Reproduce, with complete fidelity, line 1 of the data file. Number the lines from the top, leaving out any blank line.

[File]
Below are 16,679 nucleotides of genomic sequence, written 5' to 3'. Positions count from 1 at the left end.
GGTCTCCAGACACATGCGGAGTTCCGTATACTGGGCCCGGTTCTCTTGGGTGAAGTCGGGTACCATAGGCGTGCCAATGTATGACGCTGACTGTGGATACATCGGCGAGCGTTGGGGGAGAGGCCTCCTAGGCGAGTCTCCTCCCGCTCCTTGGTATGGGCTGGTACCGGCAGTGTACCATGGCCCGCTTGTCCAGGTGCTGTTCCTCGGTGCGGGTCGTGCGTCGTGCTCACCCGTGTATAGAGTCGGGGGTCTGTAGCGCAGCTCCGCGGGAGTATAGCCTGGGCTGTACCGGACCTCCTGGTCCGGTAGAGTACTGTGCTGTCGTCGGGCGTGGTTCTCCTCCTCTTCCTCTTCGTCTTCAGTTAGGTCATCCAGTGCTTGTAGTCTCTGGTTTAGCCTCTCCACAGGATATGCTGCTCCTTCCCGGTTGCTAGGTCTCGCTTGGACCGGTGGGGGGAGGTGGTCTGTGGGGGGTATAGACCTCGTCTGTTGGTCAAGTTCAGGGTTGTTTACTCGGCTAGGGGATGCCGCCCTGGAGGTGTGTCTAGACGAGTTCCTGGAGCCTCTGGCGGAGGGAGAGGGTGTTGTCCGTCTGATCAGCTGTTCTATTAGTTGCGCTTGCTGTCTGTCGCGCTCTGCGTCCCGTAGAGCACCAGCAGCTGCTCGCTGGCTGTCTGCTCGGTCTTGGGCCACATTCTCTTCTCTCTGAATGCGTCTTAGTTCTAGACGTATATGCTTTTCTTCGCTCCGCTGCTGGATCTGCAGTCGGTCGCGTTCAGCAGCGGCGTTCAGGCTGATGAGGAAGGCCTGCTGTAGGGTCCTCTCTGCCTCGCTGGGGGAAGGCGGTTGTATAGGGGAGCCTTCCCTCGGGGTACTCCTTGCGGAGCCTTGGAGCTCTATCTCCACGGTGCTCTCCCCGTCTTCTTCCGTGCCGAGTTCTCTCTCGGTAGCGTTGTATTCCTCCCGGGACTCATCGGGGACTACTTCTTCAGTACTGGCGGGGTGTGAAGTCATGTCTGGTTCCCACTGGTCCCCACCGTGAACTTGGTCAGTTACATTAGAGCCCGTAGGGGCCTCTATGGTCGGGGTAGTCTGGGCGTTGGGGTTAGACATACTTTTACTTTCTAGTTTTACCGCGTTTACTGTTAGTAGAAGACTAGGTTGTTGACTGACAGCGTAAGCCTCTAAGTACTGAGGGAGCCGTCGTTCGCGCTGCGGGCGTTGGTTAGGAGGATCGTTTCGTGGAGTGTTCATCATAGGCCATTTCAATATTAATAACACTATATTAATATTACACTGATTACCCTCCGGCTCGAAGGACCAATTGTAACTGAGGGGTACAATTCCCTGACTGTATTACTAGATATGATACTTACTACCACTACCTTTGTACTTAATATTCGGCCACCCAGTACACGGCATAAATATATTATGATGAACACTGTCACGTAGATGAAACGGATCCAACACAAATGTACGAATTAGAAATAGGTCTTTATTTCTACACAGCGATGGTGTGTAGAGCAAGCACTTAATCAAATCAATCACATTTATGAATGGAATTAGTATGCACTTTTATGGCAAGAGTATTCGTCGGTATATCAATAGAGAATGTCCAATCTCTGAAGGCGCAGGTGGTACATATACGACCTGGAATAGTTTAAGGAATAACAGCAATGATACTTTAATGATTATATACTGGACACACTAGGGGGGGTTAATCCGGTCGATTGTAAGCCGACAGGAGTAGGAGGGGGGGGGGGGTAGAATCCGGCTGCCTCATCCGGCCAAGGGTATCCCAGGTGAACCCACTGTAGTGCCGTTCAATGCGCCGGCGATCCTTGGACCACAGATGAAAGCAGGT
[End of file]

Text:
Below are 16,679 nucleotides of genomic sequence, written 5' to 3'. Positions count from 1 at the left end.